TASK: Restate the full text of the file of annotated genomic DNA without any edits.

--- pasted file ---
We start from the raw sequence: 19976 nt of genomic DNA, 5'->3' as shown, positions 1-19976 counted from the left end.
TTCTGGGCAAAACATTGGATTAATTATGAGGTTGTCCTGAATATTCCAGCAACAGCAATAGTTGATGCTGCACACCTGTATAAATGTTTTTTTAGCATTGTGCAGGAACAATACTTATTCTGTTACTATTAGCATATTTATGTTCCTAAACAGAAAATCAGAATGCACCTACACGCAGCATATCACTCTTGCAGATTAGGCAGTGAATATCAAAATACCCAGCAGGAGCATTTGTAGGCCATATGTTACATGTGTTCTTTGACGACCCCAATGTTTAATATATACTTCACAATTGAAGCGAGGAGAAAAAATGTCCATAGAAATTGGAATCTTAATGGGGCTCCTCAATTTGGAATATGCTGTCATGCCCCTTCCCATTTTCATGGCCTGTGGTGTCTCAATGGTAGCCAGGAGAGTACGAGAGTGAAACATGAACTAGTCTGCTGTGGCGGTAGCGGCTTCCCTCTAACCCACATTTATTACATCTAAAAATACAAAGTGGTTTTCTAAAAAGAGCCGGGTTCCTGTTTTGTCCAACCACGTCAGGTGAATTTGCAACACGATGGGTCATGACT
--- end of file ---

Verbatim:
We start from the raw sequence: 19976 nt of genomic DNA, 5'->3' as shown, positions 1-19976 counted from the left end.
TTCTGGGCAAAACATTGGATTAATTATGAGGTTGTCCTGAATATTCCAGCAACAGCAATAGTTGATGCTGCACACCTGTATAAATGTTTTTTTAGCATTGTGCAGGAACAATACTTATTCTGTTACTATTAGCATATTTATGTTCCTAAACAGAAAATCAGAATGCACCTACACGCAGCATATCACTCTTGCAGATTAGGCAGTGAATATCAAAATACCCAGCAGGAGCATTTGTAGGCCATATGTTACATGTGTTCTTTGACGACCCCAATGTTTAATATATACTTCACAATTGAAGCGAGGAGAAAAAATGTCCATAGAAATTGGAATCTTAATGGGGCTCCTCAATTTGGAATATGCTGTCATGCCCCTTCCCATTTTCATGGCCTGTGGTGTCTCAATGGTAGCCAGGAGAGTACGAGAGTGAAACATGAACTAGTCTGCTGTGGCGGTAGCGGCTTCCCTCTAACCCACATTTATTACATCTAAAAATACAAAGTGGTTTTCTAAAAAGAGCCGGGTTCCTGTTTTGTCCAACCACGTCAGGTGAATTTGCAACACGATGGGTCATGACT